That Middle Eastern Dance is not just one style of dance?
The style we call Belly Dance is only a small part of a very diverse set of unique styles found throughout the Near and Middle East, North African, and Mediterranean regions, an area measuring roughly 2000 miles wide and 1000 miles deep. This territory contains a wide variety of climates, from deserts, to mountains, and to the temperate shores of the Mediterranean; and so it would naturally follow that there are many different peoples, cultures, music styles, and of course … dances, each with its own distinct flavor and place in its culture.
What all of these widely divergent styles have in common, however, are the root steps—the purely mechanical basics of the movement before any stylistic modifications are applied to them.
Let me explain: If you have to jump over a large puddle, you’re going to launch yourself from one foot, be airborne for a second, then land on the opposite foot, bending at your ankle, knee, and hip to absorb the shock and slow your momentum as you follow through with your other foot to continue your journey. The soloist in a ballet company will follow that same exact chain of movements for a grand jete, but since they’ve been trained to do it with straight legs, pointed feet, a particular arm position, and a lot more time in the air, their version of a jump is not going to bear much resemblance to what you or I would be doing trying to avoid that puddle.
When you get down to the real nuts-and-bolts of the movements, there just aren’t that many steps in the Middle Eastern Dance vocabulary; it’s the manner in which they’re done that sets one style apart from another. Variations in timing, speed, force, scale, direction, and accent can make two versions of identical root movements look entirely different. This also makes what might initially be seen as a limited amount of material provide nearly endless variations and opportunities for personal interpretation.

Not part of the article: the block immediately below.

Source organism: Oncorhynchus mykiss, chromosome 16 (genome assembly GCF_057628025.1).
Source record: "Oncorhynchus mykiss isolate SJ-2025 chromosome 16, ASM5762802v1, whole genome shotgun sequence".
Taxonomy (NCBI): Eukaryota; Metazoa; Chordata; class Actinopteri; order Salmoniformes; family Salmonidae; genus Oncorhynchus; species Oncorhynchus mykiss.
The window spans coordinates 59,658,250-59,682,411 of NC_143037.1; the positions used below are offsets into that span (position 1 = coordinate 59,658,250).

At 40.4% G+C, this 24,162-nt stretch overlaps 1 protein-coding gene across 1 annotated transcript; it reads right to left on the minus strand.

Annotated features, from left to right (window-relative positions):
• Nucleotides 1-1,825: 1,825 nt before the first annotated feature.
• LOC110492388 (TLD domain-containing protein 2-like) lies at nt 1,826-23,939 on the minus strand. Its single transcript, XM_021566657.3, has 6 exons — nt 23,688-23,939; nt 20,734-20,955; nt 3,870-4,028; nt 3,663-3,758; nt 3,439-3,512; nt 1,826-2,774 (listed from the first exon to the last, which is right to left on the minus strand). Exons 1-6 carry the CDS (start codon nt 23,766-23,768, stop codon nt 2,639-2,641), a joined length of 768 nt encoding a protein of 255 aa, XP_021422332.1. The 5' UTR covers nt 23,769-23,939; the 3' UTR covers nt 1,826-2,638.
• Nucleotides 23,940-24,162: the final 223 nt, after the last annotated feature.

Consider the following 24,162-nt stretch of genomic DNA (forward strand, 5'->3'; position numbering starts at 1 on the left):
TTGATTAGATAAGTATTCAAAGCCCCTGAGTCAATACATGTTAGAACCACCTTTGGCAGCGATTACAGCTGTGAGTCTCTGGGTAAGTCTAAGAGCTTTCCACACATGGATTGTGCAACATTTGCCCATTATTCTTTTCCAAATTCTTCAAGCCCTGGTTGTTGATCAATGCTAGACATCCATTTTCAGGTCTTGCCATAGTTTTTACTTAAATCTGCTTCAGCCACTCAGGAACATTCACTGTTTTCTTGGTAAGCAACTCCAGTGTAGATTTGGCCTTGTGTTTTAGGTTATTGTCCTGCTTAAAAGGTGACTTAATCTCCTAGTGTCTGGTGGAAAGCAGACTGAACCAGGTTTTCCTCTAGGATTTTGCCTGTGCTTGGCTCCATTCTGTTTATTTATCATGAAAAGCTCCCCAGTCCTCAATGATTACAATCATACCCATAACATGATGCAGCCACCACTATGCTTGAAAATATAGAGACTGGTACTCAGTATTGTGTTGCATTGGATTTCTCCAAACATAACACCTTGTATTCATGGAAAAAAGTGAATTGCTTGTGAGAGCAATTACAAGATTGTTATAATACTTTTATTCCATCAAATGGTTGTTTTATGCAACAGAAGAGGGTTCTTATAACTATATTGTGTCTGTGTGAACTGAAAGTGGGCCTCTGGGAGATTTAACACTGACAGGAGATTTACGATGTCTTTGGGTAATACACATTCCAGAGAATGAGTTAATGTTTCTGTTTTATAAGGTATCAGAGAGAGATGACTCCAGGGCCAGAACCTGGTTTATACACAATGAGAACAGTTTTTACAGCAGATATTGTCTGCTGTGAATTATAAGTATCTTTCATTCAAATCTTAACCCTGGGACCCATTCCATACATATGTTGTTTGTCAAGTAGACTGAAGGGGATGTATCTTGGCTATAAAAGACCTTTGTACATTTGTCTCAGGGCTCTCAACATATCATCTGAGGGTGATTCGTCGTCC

Another example would be the Lebanese Dabke, which is one of a number of communal line dances that are done as social dance throughout the Mediterranean and adjacent regions. The root step pattern is a short, simplistic series of steps that can—and is—done by everyone, young, old, and in-between. But the Dabke when done in the athletic, acrobatic manner that young men who are showing off do, it bears little resemblance to what the rest of the family is doing … but the root steps are the same. (Can you even find the root steps? I find it difficult sometimes.)
While the root steps may be universal, there are certain stylistic “signatures” that tell a trained observer lots about the dance. For example, focusing for a moment on styles usually we see on stage here in the West, (and leaving out music considerations altogether), a nightclub show done in the Modern Egyptian style will look similar, but not quite the same as the dancing done in a more Turkish style by another dancer. To a trained observer, there are telltale signs that make the styles distinct: how athletic a performer tends to be, how much force is used in certain parts of certain steps, gestures and arm positions, accents emphasized, and so on.
Because the root vocabulary of Middle Eastern Dance is relatively simple when compared to a dance form like ballet, it is an attractive and less intimidating dance option that lends itself to so many different body types. It takes much less time to become competent enough to have a satisfying dance experience for most students, even if they have no movement background. However … once they’ve passed the rank beginner stage, new worlds of options in movement quality and dynamics present themselves; recognition of increasingly subtle nuances of technique and style that differentiate one regional dance from another and one dancer from another. These refinements and variations are what keep all dancers from the beginner to the trained professional continually studying and learning, falling deeper and deeper in love with a dance form that becomes ever more faceted and broad the longer one is exposed to it and the cultures from which it comes.
Whether you are a beginner, a master teacher, or somewhere in between, May your dance journey be long, fruitful, and filled with never-ending discovery.